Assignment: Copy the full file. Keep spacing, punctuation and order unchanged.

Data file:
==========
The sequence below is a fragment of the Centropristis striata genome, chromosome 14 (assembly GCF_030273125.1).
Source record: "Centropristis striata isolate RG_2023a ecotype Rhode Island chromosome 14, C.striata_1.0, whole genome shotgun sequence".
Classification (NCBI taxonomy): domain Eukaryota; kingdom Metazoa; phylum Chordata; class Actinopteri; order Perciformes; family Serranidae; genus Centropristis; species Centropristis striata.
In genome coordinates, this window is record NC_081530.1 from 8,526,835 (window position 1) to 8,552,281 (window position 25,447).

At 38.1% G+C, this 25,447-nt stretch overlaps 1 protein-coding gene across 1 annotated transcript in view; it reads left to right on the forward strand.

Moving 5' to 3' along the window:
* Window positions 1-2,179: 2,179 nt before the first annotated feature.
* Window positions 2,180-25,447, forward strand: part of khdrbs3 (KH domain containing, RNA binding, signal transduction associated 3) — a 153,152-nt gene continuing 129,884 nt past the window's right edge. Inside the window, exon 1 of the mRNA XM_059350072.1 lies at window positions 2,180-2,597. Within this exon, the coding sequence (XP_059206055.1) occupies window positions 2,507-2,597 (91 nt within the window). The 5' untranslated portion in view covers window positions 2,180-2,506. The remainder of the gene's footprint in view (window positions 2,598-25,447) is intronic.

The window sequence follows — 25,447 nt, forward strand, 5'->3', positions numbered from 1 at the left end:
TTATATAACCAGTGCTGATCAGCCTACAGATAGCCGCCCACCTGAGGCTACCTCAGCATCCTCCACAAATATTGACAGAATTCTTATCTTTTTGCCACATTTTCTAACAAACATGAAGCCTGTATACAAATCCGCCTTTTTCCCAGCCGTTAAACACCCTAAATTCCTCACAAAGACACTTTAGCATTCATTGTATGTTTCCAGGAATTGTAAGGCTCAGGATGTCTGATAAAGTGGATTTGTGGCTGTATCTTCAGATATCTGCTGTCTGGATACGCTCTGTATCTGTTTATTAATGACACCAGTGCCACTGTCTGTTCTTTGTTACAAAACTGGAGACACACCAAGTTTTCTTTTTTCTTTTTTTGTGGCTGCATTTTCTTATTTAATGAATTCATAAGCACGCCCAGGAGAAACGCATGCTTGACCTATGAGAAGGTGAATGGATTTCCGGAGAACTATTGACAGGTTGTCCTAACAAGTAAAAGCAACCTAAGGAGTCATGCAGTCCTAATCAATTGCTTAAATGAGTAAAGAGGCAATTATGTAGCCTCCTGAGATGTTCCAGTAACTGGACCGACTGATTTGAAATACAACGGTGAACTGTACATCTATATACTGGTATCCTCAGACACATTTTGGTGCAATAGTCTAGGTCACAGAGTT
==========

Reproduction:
The sequence below is a fragment of the Centropristis striata genome, chromosome 14 (assembly GCF_030273125.1).
Source record: "Centropristis striata isolate RG_2023a ecotype Rhode Island chromosome 14, C.striata_1.0, whole genome shotgun sequence".
Classification (NCBI taxonomy): domain Eukaryota; kingdom Metazoa; phylum Chordata; class Actinopteri; order Perciformes; family Serranidae; genus Centropristis; species Centropristis striata.
In genome coordinates, this window is record NC_081530.1 from 8,526,835 (window position 1) to 8,552,281 (window position 25,447).

At 38.1% G+C, this 25,447-nt stretch overlaps 1 protein-coding gene across 1 annotated transcript in view; it reads left to right on the forward strand.

Moving 5' to 3' along the window:
* Window positions 1-2,179: 2,179 nt before the first annotated feature.
* Window positions 2,180-25,447, forward strand: part of khdrbs3 (KH domain containing, RNA binding, signal transduction associated 3) — a 153,152-nt gene continuing 129,884 nt past the window's right edge. Inside the window, exon 1 of the mRNA XM_059350072.1 lies at window positions 2,180-2,597. Within this exon, the coding sequence (XP_059206055.1) occupies window positions 2,507-2,597 (91 nt within the window). The 5' untranslated portion in view covers window positions 2,180-2,506. The remainder of the gene's footprint in view (window positions 2,598-25,447) is intronic.

The window sequence follows — 25,447 nt, forward strand, 5'->3', positions numbered from 1 at the left end:
TTATATAACCAGTGCTGATCAGCCTACAGATAGCCGCCCACCTGAGGCTACCTCAGCATCCTCCACAAATATTGACAGAATTCTTATCTTTTTGCCACATTTTCTAACAAACATGAAGCCTGTATACAAATCCGCCTTTTTCCCAGCCGTTAAACACCCTAAATTCCTCACAAAGACACTTTAGCATTCATTGTATGTTTCCAGGAATTGTAAGGCTCAGGATGTCTGATAAAGTGGATTTGTGGCTGTATCTTCAGATATCTGCTGTCTGGATACGCTCTGTATCTGTTTATTAATGACACCAGTGCCACTGTCTGTTCTTTGTTACAAAACTGGAGACACACCAAGTTTTCTTTTTTCTTTTTTTGTGGCTGCATTTTCTTATTTAATGAATTCATAAGCACGCCCAGGAGAAACGCATGCTTGACCTATGAGAAGGTGAATGGATTTCCGGAGAACTATTGACAGGTTGTCCTAACAAGTAAAAGCAACCTAAGGAGTCATGCAGTCCTAATCAATTGCTTAAATGAGTAAAGAGGCAATTATGTAGCCTCCTGAGATGTTCCAGTAACTGGACCGACTGATTTGAAATACAACGGTGAACTGTACATCTATATACTGGTATCCTCAGACACATTTTGGTGCAATAGTCTAGGTCACAGAGTT